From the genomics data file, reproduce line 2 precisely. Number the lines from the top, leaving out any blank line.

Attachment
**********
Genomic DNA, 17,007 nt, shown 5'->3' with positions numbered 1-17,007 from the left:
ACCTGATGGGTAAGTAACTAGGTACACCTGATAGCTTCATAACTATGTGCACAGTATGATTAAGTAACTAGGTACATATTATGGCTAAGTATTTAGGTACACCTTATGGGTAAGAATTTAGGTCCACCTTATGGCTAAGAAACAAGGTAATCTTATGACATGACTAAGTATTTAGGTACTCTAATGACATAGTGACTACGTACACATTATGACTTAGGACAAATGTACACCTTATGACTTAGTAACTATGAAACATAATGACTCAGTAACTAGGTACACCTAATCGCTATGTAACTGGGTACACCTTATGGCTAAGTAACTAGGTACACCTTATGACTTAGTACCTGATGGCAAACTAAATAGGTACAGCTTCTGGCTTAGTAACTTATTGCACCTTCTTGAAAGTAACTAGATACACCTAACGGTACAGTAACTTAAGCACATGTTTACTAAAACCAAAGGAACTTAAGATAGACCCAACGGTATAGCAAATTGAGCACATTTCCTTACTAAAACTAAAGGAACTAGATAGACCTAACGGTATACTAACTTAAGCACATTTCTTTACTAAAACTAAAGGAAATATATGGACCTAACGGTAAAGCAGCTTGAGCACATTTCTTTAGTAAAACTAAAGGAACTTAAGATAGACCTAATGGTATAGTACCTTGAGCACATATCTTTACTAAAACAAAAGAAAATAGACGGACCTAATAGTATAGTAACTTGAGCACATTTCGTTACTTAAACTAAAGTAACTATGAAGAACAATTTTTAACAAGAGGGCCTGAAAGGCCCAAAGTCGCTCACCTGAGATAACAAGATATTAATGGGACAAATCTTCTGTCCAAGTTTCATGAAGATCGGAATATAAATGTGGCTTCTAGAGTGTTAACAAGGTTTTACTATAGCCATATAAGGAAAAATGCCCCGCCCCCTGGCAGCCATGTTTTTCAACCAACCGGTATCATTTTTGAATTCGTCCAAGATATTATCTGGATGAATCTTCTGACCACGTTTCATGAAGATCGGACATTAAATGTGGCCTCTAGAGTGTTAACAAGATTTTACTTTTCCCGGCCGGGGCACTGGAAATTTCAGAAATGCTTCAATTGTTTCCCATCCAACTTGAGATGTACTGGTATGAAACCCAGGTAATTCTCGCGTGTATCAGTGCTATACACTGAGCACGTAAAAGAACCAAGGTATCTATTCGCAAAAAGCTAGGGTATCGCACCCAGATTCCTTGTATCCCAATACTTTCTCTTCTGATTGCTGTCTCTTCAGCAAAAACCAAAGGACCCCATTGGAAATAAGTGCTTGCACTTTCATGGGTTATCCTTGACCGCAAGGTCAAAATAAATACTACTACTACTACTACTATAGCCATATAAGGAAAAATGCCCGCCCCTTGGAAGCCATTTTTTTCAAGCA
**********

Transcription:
ACCTGATGGGTAAGTAACTAGGTACACCTGATAGCTTCATAACTATGTGCACAGTATGATTAAGTAACTAGGTACATATTATGGCTAAGTATTTAGGTACACCTTATGGGTAAGAATTTAGGTCCACCTTATGGCTAAGAAACAAGGTAATCTTATGACATGACTAAGTATTTAGGTACTCTAATGACATAGTGACTACGTACACATTATGACTTAGGACAAATGTACACCTTATGACTTAGTAACTATGAAACATAATGACTCAGTAACTAGGTACACCTAATCGCTATGTAACTGGGTACACCTTATGGCTAAGTAACTAGGTACACCTTATGACTTAGTACCTGATGGCAAACTAAATAGGTACAGCTTCTGGCTTAGTAACTTATTGCACCTTCTTGAAAGTAACTAGATACACCTAACGGTACAGTAACTTAAGCACATGTTTACTAAAACCAAAGGAACTTAAGATAGACCCAACGGTATAGCAAATTGAGCACATTTCCTTACTAAAACTAAAGGAACTAGATAGACCTAACGGTATACTAACTTAAGCACATTTCTTTACTAAAACTAAAGGAAATATATGGACCTAACGGTAAAGCAGCTTGAGCACATTTCTTTAGTAAAACTAAAGGAACTTAAGATAGACCTAATGGTATAGTACCTTGAGCACATATCTTTACTAAAACAAAAGAAAATAGACGGACCTAATAGTATAGTAACTTGAGCACATTTCGTTACTTAAACTAAAGTAACTATGAAGAACAATTTTTAACAAGAGGGCCTGAAAGGCCCAAAGTCGCTCACCTGAGATAACAAGATATTAATGGGACAAATCTTCTGTCCAAGTTTCATGAAGATCGGAATATAAATGTGGCTTCTAGAGTGTTAACAAGGTTTTACTATAGCCATATAAGGAAAAATGCCCCGCCCCCTGGCAGCCATGTTTTTCAACCAACCGGTATCATTTTTGAATTCGTCCAAGATATTATCTGGATGAATCTTCTGACCACGTTTCATGAAGATCGGACATTAAATGTGGCCTCTAGAGTGTTAACAAGATTTTACTTTTCCCGGCCGGGGCACTGGAAATTTCAGAAATGCTTCAATTGTTTCCCATCCAACTTGAGATGTACTGGTATGAAACCCAGGTAATTCTCGCGTGTATCAGTGCTATACACTGAGCACGTAAAAGAACCAAGGTATCTATTCGCAAAAAGCTAGGGTATCGCACCCAGATTCCTTGTATCCCAATACTTTCTCTTCTGATTGCTGTCTCTTCAGCAAAAACCAAAGGACCCCATTGGAAATAAGTGCTTGCACTTTCATGGGTTATCCTTGACCGCAAGGTCAAAATAAATACTACTACTACTACTACTATAGCCATATAAGGAAAAATGCCCGCCCCTTGGAAGCCATTTTTTTCAAGCA